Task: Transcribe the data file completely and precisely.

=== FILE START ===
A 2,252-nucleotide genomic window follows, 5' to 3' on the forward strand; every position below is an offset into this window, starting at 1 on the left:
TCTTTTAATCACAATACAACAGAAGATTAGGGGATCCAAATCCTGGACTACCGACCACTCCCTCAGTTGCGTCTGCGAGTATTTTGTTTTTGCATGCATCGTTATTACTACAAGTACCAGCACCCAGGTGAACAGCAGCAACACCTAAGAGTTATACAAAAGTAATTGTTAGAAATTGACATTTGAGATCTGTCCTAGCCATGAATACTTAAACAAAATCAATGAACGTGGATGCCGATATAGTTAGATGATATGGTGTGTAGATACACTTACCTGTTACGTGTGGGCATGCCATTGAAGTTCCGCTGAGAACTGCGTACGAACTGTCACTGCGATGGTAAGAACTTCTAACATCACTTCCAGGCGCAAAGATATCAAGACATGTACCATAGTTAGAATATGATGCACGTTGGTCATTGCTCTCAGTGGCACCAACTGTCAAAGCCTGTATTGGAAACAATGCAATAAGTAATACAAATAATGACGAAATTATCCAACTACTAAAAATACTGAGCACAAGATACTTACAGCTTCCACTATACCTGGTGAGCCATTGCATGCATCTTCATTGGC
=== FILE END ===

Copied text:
A 2,252-nucleotide genomic window follows, 5' to 3' on the forward strand; every position below is an offset into this window, starting at 1 on the left:
TCTTTTAATCACAATACAACAGAAGATTAGGGGATCCAAATCCTGGACTACCGACCACTCCCTCAGTTGCGTCTGCGAGTATTTTGTTTTTGCATGCATCGTTATTACTACAAGTACCAGCACCCAGGTGAACAGCAGCAACACCTAAGAGTTATACAAAAGTAATTGTTAGAAATTGACATTTGAGATCTGTCCTAGCCATGAATACTTAAACAAAATCAATGAACGTGGATGCCGATATAGTTAGATGATATGGTGTGTAGATACACTTACCTGTTACGTGTGGGCATGCCATTGAAGTTCCGCTGAGAACTGCGTACGAACTGTCACTGCGATGGTAAGAACTTCTAACATCACTTCCAGGCGCAAAGATATCAAGACATGTACCATAGTTAGAATATGATGCACGTTGGTCATTGCTCTCAGTGGCACCAACTGTCAAAGCCTGTATTGGAAACAATGCAATAAGTAATACAAATAATGACGAAATTATCCAACTACTAAAAATACTGAGCACAAGATACTTACAGCTTCCACTATACCTGGTGAGCCATTGCATGCATCTTCATTGGC